In many ways, The Front Line is a typical Korean war movie which does little to introduce fresh motifs. However, the captivating cinematography and heart-warming characterization blossom a compelling story that gives viewers a glimpse into a vivid history.
Directed by Jang Hun, The Front Line depicts the last battle of the Korean War, following Kang Eun-pyo, Second Lieutenant for the South Korean Army, who is dispatched to join the Alligator Company, a band of South Korean troops on the Eastern border. There, Eun-pyo finds his long-last companion Su-Hyeok and is forced to adapt to the harsh reality of war on the front lines.
The film opens with a sunny day in Seoul as The Front Line Serenade croons in the background. After that, a majority of the movie is draped in brown dregs of war. While the movie is not particularly gory, each battle scene witnesses the desperation of the soldiers. Jang reproduces one scene so vividly that I constantly find myself reverting back to it: a scene when the Chinese, aiding North Korea, infiltrate Aerok Hill. As the Alligators shiver in the dark, pelted by unrelenting rain, the faint sound of a blow horn alerts them of enemy attack. The soldiers fire blindly. The blow horn grows gradually louder and louder, mounting suspense as flash after flash of lightning reveals an empty battlefield. In one final, piercing screech, the ground illuminates with a tidal wave of Chinese troops. Advancing soldiers run in synchronized chaos against the reddish backdrop of gunfire, likening the enemy to a swell of swarming insects.
Jang centers much of the film around a bunker on Aerok Hill. For two years, Aerok Hill consistently changes hands between the North and South, showing the pain, costliness and pointlessness of the Korean War. Knowing full well that the war will continue to drag on, the South Korean soldiers use the bunker to communicate with the North, exchanging gifts and letters. Jang clearly believes that when they aren't pitted against each other. Both sides develop a camaraderie and share excitement for their treasures. The theme of brotherhood recurs when, upon celebrating the end of the war, both sides acknowledge each other and move on. [Spoiler Alert] Even on their deathbed, Eun-pyo and the North Korean general share a bottle of booze and light each other's cigarettes. These men are brothers, and ultimately, they are the same people. [End Spoiler Alert]
Throughout the film, the ravage of war gnaws at your heartstrings until only a bitter resentment of reality is left. Jang's brush paints tears on soldiers who have only brotherhood to console them. A hellish battle in Pohang drives the men to turn on their own troops. Su-hyeok laughs in hysteria at a war orphan's amputated arm. The audience suffers a torturous standstill when a new recruit named Nam Sung-sik, barely seventeen and fighting his first battle, faces off with a teenage enemy soldier. Both kneel, trembling in fear, rifle-to-rifle and knee-deep in dying soldiers.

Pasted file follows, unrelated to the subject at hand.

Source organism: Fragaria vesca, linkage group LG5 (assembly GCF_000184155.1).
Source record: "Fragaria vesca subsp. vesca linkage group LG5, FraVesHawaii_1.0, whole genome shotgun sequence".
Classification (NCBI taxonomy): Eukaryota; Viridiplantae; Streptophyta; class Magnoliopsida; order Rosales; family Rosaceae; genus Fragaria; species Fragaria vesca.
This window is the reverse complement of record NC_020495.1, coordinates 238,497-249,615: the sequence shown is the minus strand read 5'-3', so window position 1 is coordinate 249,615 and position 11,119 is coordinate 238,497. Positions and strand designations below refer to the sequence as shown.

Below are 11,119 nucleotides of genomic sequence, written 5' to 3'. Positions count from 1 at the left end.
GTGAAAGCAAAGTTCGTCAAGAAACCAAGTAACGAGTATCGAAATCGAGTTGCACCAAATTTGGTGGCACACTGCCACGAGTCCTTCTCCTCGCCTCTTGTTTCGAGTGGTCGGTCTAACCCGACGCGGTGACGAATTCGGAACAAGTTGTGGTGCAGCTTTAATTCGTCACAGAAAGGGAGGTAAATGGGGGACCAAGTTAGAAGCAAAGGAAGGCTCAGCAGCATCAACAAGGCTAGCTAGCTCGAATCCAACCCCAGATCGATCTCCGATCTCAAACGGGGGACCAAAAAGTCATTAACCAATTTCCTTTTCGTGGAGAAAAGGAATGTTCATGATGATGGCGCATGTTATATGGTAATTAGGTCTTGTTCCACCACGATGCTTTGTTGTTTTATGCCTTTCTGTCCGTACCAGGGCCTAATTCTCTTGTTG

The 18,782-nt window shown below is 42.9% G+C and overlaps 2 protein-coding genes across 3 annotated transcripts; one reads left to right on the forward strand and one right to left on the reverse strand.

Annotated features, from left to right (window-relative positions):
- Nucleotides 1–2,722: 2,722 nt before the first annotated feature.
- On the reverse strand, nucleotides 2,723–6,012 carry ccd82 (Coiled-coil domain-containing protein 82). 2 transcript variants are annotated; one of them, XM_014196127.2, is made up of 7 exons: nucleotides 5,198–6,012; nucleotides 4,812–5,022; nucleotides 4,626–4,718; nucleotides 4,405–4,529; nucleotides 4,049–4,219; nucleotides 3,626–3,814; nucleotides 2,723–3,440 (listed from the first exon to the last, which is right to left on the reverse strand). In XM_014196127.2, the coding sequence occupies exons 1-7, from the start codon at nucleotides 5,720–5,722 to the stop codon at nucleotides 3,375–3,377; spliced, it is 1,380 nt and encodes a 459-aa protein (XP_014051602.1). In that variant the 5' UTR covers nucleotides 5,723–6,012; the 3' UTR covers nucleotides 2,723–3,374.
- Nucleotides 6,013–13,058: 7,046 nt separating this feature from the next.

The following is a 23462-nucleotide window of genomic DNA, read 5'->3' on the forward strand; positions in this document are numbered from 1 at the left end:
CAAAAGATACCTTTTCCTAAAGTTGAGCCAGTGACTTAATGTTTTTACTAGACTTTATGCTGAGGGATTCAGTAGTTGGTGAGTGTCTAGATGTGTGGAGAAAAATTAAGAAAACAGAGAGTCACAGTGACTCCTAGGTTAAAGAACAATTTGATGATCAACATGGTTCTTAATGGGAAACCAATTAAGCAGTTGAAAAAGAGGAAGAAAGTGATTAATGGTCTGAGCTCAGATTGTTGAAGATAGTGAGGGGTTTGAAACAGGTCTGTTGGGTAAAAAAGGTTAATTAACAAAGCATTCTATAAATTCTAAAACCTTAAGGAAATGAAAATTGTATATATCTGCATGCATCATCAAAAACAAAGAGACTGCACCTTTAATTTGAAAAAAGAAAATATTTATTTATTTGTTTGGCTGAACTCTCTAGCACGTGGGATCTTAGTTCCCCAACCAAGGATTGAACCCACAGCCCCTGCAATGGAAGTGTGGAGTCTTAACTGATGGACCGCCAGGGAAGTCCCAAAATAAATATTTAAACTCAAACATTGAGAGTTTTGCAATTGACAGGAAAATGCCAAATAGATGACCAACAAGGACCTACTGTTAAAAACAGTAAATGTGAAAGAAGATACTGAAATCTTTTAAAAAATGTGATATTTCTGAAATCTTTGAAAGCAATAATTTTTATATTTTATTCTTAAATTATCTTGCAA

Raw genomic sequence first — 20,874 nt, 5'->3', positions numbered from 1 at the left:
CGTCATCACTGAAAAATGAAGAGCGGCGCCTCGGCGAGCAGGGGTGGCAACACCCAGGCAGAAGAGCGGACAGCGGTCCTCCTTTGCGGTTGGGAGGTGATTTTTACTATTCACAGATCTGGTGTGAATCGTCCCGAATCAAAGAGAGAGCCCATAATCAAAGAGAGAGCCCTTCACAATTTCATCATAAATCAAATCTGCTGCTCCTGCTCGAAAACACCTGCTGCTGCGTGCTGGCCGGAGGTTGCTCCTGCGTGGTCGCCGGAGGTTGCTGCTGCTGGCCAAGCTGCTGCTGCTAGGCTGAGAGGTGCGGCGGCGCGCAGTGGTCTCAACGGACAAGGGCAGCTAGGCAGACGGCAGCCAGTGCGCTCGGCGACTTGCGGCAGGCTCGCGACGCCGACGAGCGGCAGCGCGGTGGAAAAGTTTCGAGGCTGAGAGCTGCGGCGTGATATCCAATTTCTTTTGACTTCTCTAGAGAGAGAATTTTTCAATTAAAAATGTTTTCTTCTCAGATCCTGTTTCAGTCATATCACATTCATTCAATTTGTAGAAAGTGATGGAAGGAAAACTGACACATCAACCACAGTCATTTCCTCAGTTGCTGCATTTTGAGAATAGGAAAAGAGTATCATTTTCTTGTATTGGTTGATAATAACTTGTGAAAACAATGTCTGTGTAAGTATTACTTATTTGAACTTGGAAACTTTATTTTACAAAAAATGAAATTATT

Despite the hopelessness of war that droops over their shoulders, Jang portrays what little life is left with compelling affection. He dabbles in the backstory of each soldier, justifying their sometimes morally-adverse actions. We remember Yang for his giggle, Oh for his humor, and Nam for his naiveté. Eun-pyo is bound by morals, but unfit for warfare. Su-hyeok has lost his morals, but can keep his troops alive. Il-young relies on morphine to erase a painful past. Possibly most compelling is the role of a North Korean woman soldier who kills with no emotion and finishes the job by munching on South Korean chocolate. While the presence of the woman soldier may be historically inaccurate, Jang's inclusion of her as a character only further illuminates the war as all-encompassing.
With harrowing images, Jang reveals a progression all the soldiers faces: slowly, humanity slips away. In desperation, the soldiers cling to the tokens of humanity that remain; an honor pin from the Liberation Army, a grainy family photograph, the melody of a Korean ballad. Even sadder is the irony that many of the treasures are gifts from North Korean soldiers: a tin cup etched with erotica, a pair of German goggles.
The Front Line has been criticized for historical inaccuracies and not breaking new ground; but cinematically, Jang presents a historical masterpiece that leaves audience members raw and aching. By the end of the film, as Eun-pyo stands upon an Aerok Hill wrought with two years of death, the audience is left pondering Jang's crystallized message: if we are all brothers, why are we fighting?
The Front Line is currently playing in limited release in the US. For more information, go to the film's official website.
Click here to read APA's interview with director Jang Hun.